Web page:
Miami-Dade County

Miami airport Skytrain shut down after derailment

Miami International Airport’s massive Concourse D has more than 50 gates — it can take 20 minutes for travelers to walk from one end to the other.

And on Tuesday, during peak holiday travel season, walking was the only option.

MIA’s fancy Skytrain was out of service for the entire day, after a train went off the tracks during a 2 a.m. maintenance run.

An employee with the train’s private maintenance company, Crystal Mover Services of Miami, was on board the elevated light-rail train car — and taken to the hospital afterward. The employee was later released from the hospital. Airport officials could not provide the extent of the employee’s injuries Tuesday afternoon.

Two of the four cars involved were damaged in the accident.

“One car went onto the roof of Concourse D, and the other car is off the rail,” Miami-Dade Aviation spokeswoman Suzy Trutie said in an email update. By the end of the day, the cars had been removed, but the county still had to finish inspecting the tracks before Skytrain service could resume.

“I don’t have a timeline,” Trutie said.

Crystal Mover is paid millions by the county to maintain the Concourse D train. A message left at Crystal Mover’s headquarters by the Miami Herald was not returned Tuesday.

The mile-long Skytrain people mover began running in Concourse D in 2010, and was supposed to be a symbol of a new-and-improved MIA. By adding better retail options and making the airport easier to navigate, county officials have been trying to shed MIA’s long-held reputation as a confusing nightmare for travelers.

But Skytrain had some hiccups from the start. MIA’s Concourse D construction ran years behind schedule. For five years, Miami-Dade County owned these new trains — designed and built by Sumitomo Corp. and Mitsubishi Heavy Industries — and had nowhere to put them.

So during that long delay, the county paid Sumitomo $54,000 a month to “exercise” the trains to keep the rubber wheels and electrical systems from deteriorating.

Crystal Mover, the maintenance company, is a joint venture between Sumitomo and Mitsubishi.

Two months ago, a representative from the county’s transportation workers union, Jeffery Mitchell, told county commissioners that Crystal Mover is getting a multimillion-dollar “handout” from the county for no good reason. Mitchell said the county’s own transit workers, who maintain downtown Miami’s much larger Metromover rail system, could also take over Skytrain, and save taxpayers money.

“We have the expertise, and we can do that work standing on our head,” Mitchell told the commission’s Trade and Tourism Commitee.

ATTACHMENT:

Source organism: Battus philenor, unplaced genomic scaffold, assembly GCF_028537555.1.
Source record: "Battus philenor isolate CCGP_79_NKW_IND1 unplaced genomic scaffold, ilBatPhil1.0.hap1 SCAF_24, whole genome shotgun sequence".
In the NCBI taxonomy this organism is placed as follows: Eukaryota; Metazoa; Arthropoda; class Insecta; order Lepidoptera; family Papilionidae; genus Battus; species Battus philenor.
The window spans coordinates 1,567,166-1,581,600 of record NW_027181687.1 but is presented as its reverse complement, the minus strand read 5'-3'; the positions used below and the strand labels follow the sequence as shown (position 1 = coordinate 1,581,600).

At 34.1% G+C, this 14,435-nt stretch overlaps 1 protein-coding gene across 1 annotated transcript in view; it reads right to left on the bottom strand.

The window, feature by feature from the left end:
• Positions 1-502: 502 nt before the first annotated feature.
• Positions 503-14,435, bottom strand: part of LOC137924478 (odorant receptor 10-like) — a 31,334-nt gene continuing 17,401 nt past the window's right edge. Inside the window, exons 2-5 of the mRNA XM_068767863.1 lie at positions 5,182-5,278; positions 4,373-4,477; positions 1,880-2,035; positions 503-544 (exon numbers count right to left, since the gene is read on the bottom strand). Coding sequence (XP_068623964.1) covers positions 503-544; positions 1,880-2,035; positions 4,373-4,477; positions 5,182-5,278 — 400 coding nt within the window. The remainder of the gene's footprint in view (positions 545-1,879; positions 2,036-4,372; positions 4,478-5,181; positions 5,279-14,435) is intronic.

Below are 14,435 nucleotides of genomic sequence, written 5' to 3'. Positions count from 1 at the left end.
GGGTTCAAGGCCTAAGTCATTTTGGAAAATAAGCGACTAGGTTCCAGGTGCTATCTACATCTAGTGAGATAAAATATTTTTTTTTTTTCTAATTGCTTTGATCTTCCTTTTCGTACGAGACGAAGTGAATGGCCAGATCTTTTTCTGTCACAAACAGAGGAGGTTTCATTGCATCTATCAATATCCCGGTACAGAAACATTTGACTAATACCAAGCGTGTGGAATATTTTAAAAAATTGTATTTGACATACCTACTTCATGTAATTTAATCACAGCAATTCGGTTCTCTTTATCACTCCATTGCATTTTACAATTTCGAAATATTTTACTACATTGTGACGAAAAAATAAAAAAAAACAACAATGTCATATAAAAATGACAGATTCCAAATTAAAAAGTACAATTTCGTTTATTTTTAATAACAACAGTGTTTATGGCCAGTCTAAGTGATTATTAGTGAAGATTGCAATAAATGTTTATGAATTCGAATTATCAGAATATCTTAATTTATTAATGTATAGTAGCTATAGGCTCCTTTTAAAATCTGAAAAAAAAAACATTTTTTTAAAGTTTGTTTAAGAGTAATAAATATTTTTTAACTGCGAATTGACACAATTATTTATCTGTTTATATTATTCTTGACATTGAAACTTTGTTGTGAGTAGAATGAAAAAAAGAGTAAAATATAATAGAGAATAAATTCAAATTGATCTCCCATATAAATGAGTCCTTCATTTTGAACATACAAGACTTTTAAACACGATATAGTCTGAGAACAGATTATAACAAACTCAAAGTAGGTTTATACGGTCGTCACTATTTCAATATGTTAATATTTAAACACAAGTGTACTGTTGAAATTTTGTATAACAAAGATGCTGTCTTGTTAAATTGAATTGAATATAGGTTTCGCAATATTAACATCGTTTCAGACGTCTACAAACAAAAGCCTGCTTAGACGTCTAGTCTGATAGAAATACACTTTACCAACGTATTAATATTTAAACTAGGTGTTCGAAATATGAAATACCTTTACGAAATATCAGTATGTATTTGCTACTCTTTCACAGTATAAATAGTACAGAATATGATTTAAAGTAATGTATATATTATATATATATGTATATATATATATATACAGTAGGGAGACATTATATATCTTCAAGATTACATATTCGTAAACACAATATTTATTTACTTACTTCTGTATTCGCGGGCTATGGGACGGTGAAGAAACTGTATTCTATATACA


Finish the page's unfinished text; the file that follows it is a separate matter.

That committee opted to keep Crystal Mover as the maintenance firm for another year, at a cost of about $6.6 million — a decision that was approved unanimously by the full county commission on Dec. 1.

The Skytrain shutdown comes during the busiest time of year at the airport.

Junior Spencer, 54, was at Concourse D Tuesday morning seeing off his 17-year-old daughter, who was flying to Nicaragua to visit relatives. Spencer said the train derailment “kind of concerns me,” particularly because the MIA train runs above ground, and a malfunction could put people underneath the train in danger, he said.

“I’ve been to other airports and their train system is on the ground,” he said, adding that MIA should perhaps have done the same.

If Spencer ever flies out of Concourse D in the future — and the train is working — he’ll skip it, he said.

“I prefer walking,” he said.

For 78-year-old Sumathi Kulasingham, the train problems were yet another reason for her to avoid MIA in the future. She called the airport a “mess.”

Kulasingham, who lives near Clearwater and was headed back home, said MIA makes getting a wheelchair for her 81-year-old husband a hassle. The couple were about to wait in line for the wheelchair, and Kulasingham said the process at Tampa’s airport is much easier — and Tampa’s airport employees are much friendlier.

Of the train breakdown, she said: “We are helpless, right? As consumers, we just go with the flow.”

A record-breaking crowd rushed through Miami International Airport last weekend, and the numbers are expected to rise throughout the holiday season.

Nearly half a million people flew in and out of South Florida’s largest airport between Dec. 18 and 20. The high was 155,620 travelers on Saturday, Dec. 19, with just more than 147,800 fliers each for Friday and Saturday.

The same weekend last year saw between 135,000 and 143,000 people per day. A weekend average for MIA hovers around 116,802 passengers.

Trutie, the airport spokeswoman, said this year’s addition of nine new airlines — bringing the total to 101 — may have helped the passenger numbers climb.

If the fliers keep coming at this rate, Trutie said, MIA could surpass 44 million travelers for 2015.

And thousands — thanks to the Skytrain failure — will have been forced to trudge through Concourse D on foot.

Miami Herald Staff Writer Alex Harris contributed to this report.